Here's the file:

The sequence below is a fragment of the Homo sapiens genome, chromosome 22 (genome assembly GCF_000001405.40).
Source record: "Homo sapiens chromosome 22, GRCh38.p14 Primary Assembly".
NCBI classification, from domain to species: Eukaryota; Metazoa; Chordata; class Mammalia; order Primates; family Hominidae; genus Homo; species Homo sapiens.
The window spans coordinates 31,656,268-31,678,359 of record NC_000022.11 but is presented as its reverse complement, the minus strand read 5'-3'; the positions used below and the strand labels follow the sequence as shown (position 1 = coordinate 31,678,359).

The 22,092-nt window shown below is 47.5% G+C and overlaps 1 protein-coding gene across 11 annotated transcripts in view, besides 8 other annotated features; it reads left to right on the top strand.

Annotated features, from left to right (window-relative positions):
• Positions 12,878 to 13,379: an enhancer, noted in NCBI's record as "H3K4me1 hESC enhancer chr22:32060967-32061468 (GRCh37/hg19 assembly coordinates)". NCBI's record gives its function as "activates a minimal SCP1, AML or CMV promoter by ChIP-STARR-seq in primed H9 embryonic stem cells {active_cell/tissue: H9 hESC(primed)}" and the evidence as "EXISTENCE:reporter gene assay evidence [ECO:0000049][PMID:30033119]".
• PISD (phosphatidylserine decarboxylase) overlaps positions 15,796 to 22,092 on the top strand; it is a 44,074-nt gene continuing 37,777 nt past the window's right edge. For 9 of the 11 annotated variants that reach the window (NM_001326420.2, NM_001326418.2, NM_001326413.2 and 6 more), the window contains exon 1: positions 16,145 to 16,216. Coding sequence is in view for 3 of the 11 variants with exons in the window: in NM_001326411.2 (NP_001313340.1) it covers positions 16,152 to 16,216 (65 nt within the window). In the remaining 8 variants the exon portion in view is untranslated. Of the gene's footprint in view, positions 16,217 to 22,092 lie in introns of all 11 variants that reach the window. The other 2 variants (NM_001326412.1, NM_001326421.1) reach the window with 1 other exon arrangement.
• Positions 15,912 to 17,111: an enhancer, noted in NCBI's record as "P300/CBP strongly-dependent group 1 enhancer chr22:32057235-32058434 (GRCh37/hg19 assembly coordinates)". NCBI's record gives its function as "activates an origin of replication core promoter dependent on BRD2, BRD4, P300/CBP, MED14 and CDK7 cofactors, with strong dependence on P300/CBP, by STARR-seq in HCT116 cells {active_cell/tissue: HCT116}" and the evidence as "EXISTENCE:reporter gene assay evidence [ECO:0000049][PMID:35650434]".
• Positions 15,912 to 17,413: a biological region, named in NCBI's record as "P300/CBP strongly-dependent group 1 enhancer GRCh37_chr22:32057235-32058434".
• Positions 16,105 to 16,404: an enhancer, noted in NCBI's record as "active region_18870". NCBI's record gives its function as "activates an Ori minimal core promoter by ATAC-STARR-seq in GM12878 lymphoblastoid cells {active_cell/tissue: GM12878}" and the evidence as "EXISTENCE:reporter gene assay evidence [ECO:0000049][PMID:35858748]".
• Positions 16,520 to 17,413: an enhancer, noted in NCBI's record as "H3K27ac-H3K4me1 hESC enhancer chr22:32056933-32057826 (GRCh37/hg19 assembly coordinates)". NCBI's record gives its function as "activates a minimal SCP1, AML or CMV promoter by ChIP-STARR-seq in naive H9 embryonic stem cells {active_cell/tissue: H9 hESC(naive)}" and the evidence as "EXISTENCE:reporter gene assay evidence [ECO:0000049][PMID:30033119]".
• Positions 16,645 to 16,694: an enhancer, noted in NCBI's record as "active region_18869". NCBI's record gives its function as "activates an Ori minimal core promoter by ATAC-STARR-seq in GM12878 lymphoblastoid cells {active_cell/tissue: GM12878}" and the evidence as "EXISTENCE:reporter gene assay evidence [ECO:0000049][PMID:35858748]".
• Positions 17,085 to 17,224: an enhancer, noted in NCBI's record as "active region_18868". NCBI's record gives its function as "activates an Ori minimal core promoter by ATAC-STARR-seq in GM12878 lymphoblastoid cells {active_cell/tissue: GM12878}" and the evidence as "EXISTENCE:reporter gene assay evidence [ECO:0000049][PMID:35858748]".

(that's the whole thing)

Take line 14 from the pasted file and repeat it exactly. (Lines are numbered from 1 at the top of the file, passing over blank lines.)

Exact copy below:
• Positions 17,085 to 17,224: an enhancer, noted in NCBI's record as "active region_18868". NCBI's record gives its function as "activates an Ori minimal core promoter by ATAC-STARR-seq in GM12878 lymphoblastoid cells {active_cell/tissue: GM12878}" and the evidence as "EXISTENCE:reporter gene assay evidence [ECO:0000049][PMID:35858748]".